Versailles 1745 - Versailles 1781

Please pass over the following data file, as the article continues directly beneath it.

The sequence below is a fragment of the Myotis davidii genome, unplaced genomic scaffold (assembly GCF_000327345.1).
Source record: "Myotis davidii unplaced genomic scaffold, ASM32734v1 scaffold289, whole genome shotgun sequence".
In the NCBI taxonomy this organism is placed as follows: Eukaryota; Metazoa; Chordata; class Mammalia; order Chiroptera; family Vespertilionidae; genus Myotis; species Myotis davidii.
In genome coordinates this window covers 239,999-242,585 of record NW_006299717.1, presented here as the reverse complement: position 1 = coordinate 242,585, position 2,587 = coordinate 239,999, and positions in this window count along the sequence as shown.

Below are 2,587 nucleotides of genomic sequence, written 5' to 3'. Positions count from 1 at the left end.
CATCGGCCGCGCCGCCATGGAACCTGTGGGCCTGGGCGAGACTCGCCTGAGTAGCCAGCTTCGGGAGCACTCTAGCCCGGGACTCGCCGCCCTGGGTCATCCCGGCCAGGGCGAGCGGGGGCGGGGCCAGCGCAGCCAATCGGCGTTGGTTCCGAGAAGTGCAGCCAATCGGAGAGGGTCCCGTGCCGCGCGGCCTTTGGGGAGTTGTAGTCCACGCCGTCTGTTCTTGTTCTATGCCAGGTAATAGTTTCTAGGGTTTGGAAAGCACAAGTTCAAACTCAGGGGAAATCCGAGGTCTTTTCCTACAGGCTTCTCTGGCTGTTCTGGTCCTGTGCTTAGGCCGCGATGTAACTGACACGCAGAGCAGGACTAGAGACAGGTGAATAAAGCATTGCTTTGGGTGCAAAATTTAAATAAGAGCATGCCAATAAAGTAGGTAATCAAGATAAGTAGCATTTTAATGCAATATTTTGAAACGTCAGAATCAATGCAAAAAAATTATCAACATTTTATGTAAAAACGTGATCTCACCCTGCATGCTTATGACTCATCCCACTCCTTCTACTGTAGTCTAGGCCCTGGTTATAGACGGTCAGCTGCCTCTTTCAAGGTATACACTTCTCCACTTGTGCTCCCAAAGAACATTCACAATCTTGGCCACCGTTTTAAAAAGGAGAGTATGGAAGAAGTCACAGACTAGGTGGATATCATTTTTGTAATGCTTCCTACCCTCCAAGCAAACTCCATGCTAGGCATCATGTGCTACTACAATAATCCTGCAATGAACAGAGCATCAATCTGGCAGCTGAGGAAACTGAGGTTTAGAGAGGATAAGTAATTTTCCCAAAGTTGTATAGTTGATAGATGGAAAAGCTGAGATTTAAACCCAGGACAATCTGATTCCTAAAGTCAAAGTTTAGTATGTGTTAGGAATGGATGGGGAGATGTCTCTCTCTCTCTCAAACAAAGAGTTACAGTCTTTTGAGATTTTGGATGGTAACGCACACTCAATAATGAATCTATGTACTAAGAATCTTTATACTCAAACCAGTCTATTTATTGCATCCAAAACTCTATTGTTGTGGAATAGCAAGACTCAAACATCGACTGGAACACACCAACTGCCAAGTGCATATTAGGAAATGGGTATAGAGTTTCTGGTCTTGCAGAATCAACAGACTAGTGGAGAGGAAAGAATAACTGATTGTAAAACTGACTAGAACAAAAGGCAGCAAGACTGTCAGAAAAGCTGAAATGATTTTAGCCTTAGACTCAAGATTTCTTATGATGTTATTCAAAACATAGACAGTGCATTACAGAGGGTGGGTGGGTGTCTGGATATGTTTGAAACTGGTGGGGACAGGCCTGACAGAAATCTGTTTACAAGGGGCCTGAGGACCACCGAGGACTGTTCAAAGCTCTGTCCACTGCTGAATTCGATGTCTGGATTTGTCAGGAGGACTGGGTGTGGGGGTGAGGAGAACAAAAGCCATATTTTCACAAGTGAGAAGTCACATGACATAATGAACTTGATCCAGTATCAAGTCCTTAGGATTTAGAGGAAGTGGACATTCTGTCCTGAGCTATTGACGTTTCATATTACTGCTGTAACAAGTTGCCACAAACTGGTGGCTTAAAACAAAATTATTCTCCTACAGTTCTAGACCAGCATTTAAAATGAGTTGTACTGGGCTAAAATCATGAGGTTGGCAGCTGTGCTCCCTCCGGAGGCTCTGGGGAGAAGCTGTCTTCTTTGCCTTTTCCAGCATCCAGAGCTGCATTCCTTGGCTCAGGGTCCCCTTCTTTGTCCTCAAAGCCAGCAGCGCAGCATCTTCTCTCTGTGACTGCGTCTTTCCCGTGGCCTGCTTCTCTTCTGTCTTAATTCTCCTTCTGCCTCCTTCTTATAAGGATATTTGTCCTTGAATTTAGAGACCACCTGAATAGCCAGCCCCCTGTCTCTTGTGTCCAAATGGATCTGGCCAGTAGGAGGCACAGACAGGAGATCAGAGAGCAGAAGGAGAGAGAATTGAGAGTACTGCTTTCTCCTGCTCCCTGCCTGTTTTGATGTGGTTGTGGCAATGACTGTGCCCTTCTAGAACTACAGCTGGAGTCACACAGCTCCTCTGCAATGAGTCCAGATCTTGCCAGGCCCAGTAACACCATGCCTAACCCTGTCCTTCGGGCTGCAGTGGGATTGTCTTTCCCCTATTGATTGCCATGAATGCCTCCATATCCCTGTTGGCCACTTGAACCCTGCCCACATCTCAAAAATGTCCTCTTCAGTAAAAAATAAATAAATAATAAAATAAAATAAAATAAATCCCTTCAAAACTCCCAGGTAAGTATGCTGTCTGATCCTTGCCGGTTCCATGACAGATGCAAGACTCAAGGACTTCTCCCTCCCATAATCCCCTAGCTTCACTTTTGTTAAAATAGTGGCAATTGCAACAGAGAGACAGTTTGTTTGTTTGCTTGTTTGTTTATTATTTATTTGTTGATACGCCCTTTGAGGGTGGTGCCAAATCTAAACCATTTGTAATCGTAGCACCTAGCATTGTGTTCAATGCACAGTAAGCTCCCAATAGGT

One of the most interesting and talented painters working in France in the latter half of the 18th century, Etienne Aubry began his artistic training with Jacques Augustin de Silvestre, maître a dessiner des enfants de France, and later studied with Joseph Marie Vien. In the early years of his career, Aubry worked almost exclusively as a portrait painter, and as such was agréé at the Academie Royale in 1771. He made his debut at the Salon the same year, exhibiting four portraits. His work as a portraitist gradually gave way to an interest in genre painting in the moralizing manner of Jean-Baptiste Greuze, resulting in such works as the Paternal Love in the Barber Institute of Fine Arts, Birmingham. In fact, after exhibiting only portraits at the Salons of 1771 and 1773, in 1775 he submitted just one portrait, together with a number of genre scenes, and in 1777 and 1779 showed no portraits at all. Late in his career, Aubry determined to make his name as a history painter. He travelled to Rome in 1777 under the auspices of the Comte d'Angivillier, directeur des bâtiments du roi and his most important patron. His history pictures did not, however, meet with much success, and in 1780 Aubry returned to France where he died the following year. His final attempt at the grand manner, Coriolanus Bidding Farewell to his Troops, was exhibited posthumously at the Salon of 1781.